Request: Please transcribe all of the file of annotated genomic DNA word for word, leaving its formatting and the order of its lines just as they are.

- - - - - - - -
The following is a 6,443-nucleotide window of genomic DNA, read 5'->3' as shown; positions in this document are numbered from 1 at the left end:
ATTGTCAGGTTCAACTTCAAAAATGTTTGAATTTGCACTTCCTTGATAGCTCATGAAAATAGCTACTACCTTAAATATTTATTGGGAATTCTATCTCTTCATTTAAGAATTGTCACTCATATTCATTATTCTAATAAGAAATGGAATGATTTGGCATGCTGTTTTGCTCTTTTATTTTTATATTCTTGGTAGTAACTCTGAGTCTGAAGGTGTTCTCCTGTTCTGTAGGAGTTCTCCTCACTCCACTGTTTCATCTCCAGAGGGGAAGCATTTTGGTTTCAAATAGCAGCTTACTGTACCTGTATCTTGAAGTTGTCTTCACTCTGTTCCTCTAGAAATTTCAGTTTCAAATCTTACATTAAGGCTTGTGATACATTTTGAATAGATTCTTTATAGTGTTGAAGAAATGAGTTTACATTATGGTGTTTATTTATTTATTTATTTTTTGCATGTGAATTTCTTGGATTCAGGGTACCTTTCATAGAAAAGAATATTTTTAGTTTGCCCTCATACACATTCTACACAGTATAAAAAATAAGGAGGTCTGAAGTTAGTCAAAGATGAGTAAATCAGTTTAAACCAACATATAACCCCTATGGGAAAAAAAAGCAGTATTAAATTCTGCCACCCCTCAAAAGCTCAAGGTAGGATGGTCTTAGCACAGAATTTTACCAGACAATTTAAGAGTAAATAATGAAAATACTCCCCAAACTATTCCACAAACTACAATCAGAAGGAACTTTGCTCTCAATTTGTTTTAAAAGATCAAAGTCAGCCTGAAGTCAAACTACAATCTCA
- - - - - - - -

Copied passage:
The following is a 6,443-nucleotide window of genomic DNA, read 5'->3' as shown; positions in this document are numbered from 1 at the left end:
ATTGTCAGGTTCAACTTCAAAAATGTTTGAATTTGCACTTCCTTGATAGCTCATGAAAATAGCTACTACCTTAAATATTTATTGGGAATTCTATCTCTTCATTTAAGAATTGTCACTCATATTCATTATTCTAATAAGAAATGGAATGATTTGGCATGCTGTTTTGCTCTTTTATTTTTATATTCTTGGTAGTAACTCTGAGTCTGAAGGTGTTCTCCTGTTCTGTAGGAGTTCTCCTCACTCCACTGTTTCATCTCCAGAGGGGAAGCATTTTGGTTTCAAATAGCAGCTTACTGTACCTGTATCTTGAAGTTGTCTTCACTCTGTTCCTCTAGAAATTTCAGTTTCAAATCTTACATTAAGGCTTGTGATACATTTTGAATAGATTCTTTATAGTGTTGAAGAAATGAGTTTACATTATGGTGTTTATTTATTTATTTATTTTTTGCATGTGAATTTCTTGGATTCAGGGTACCTTTCATAGAAAAGAATATTTTTAGTTTGCCCTCATACACATTCTACACAGTATAAAAAATAAGGAGGTCTGAAGTTAGTCAAAGATGAGTAAATCAGTTTAAACCAACATATAACCCCTATGGGAAAAAAAAGCAGTATTAAATTCTGCCACCCCTCAAAAGCTCAAGGTAGGATGGTCTTAGCACAGAATTTTACCAGACAATTTAAGAGTAAATAATGAAAATACTCCCCAAACTATTCCACAAACTACAATCAGAAGGAACTTTGCTCTCAATTTGTTTTAAAAGATCAAAGTCAGCCTGAAGTCAAACTACAATCTCA